Face vs. Phone

I am at lunch with a good friend, my phone rings, I instinctively pick it up to see who is calling, oh it’s my wife. I ask for permission to pick it up, knowing he wouldn’t say no. A professor is sitting in his office talking with a student, the student’s phone rings, he picks it up, it’s his wife. Another professor is talking with a student in his office, his phone rings, he doesn’t pick up, the student is confused. I call a good friend who is out to dinner with his family, he picks up.

These are all true stories, and they all have something in common. In each of these stories, there is a battle going on, a hidden, unspoken battle. It is the battle between the face and the phone.

But what about this one: I am in the theater watching a movie, people’s phones ring, silently, no one picks up. Wait, yup, you heard me right, no one picked up their phones. Why? Perhaps 2 reasons:

1. Everyone knows that you do not answer your phone in a theater – that is just rude.
2. Perhaps when it is phone vs. face, phone wins, but when it is phone vs. movie, movie wins.

If you are not yet bothered about this, allow me to help you think about it a little more clearly. If when you are with someone having a face to face conversation, and your phone rings, and it isn’t an emergency and you pick up anyways, what are you really saying? You are really saying that who ever is on the other line is more important to you than the person you are talking face to face with. However, in many cases they are not truly more important to you, (although that is really what it is saying to the person you are talking with in the flesh) so why do you pick up anyways? I wonder if it isn’t because we value technological communication over tangible communication, communication made in the flesh, face to face, with other people.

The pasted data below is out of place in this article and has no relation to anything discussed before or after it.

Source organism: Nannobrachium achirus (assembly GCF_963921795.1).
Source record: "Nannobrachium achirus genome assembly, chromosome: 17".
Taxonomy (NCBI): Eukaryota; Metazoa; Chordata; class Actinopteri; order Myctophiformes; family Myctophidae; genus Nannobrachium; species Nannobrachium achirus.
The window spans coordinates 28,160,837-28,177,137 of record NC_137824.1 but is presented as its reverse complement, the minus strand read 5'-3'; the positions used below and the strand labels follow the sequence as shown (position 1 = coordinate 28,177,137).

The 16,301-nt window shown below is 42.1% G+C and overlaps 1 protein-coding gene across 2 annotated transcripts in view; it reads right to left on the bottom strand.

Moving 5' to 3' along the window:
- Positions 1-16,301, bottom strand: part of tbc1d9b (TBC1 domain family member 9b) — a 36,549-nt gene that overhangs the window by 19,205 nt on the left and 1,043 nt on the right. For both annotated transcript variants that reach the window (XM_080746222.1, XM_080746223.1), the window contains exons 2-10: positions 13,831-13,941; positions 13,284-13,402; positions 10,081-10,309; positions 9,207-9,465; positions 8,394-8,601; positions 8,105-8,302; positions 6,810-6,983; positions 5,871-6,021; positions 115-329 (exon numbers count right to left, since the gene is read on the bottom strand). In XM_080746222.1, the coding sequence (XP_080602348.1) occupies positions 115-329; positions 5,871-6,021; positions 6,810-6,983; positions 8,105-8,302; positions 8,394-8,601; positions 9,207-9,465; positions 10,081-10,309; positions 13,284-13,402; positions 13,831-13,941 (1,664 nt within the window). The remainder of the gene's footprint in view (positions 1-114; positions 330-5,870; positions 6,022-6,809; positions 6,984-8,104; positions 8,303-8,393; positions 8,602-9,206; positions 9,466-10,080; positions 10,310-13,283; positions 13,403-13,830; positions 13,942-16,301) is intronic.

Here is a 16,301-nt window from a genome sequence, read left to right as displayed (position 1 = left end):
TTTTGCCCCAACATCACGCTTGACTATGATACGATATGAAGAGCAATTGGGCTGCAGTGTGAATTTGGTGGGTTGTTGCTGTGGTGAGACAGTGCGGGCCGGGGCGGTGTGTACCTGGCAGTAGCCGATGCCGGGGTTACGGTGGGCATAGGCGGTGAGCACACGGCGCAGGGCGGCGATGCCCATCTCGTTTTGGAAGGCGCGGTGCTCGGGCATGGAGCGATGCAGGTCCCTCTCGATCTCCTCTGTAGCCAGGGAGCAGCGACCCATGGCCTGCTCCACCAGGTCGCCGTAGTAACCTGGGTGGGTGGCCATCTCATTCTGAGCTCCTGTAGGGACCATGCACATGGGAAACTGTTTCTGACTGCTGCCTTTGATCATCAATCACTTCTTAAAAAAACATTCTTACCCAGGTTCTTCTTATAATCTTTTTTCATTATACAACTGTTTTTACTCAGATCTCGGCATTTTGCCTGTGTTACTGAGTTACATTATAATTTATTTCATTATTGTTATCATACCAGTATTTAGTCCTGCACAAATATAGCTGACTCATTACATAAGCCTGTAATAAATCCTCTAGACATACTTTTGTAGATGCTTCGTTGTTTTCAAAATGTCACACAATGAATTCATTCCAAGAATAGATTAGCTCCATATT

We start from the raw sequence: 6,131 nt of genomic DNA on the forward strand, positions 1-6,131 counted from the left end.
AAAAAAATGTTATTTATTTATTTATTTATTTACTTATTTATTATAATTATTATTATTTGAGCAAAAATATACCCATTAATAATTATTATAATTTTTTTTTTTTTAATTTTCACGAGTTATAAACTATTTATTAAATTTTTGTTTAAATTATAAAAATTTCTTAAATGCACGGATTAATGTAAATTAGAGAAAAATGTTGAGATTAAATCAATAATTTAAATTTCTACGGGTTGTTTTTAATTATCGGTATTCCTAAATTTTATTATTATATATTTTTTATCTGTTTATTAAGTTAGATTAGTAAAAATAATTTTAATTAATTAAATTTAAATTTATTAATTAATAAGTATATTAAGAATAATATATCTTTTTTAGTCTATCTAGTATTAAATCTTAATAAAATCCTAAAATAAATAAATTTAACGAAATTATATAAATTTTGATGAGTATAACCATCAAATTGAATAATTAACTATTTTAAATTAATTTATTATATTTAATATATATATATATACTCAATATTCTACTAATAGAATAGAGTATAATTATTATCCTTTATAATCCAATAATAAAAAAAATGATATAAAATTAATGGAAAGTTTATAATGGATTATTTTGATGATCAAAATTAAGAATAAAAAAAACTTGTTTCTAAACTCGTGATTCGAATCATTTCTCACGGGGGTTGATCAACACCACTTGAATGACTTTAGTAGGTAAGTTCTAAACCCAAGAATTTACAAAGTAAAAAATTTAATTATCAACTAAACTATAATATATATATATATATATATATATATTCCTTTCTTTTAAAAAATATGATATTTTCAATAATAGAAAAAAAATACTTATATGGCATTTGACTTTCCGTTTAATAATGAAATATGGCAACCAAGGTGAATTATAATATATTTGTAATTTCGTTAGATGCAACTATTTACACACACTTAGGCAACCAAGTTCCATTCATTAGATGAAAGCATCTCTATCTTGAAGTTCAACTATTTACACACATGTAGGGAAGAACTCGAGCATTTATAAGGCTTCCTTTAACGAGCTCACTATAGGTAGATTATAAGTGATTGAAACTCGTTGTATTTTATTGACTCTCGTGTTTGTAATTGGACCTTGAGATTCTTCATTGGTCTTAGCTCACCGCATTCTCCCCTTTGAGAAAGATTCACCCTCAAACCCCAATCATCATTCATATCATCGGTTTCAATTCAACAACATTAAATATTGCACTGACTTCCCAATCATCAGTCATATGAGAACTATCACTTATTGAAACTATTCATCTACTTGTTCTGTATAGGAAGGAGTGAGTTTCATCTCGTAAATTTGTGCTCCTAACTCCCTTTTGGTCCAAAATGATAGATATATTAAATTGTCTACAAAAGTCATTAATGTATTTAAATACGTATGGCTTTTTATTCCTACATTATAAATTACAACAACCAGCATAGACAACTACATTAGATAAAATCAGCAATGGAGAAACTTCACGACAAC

Let’s see how you do in your value of face to face vs. face to technology:

1. When something big happens in your life, do you:

a. Post it on facebook / twitter?
b. Call a friend / family member?
c. Write a letter?
d. Wait to tell people when you can do it in the flesh?

2. When inviting people to events do you:

a. Post it on facebook / twitter?
b. Email them?
c. Send them a card?
d. Wait to invite them face to face?

3. When something bad happens to a friend / family member do you:

a. Post something on facebook / twitter?
b. Email / call them?
c. Write them a letter?
d. Wait to see them face to face?

4. When you want to catch up with someone do you:

a. Post something on facebook / twitter?
b. Email / call them?
c. Write them a letter?
d. Invite them to a face to face meeting?

I think you get my point. If you answered mostly “a” you seemingly prefer technology over face to face contact. If you answered mostly “d” you seemingly prefer face to face contact. Of course this isn’t an official study, and I purposely left out many details like texting and IM. The idea is to get a feel for how rampant this is in our society.

How about another question. When at a church or event with a live speaker do you prefer, if you are close enough to actually see the speaker, to look at him or the video screen of him?

It seems we prefer technology in our eyes over other people’s breath on our face. Why do we prefer to talk with someone over a long distance than the people right with us? How many of us are on the phone gaming or texting when with another person or group of people? Our minds seem disconnected from reality in front of us, and are instead, wired into a cyber reality. Can it be said: technology (tools) makes the people, more than people make the technology (tools)? In the final analysis who is crafting who?

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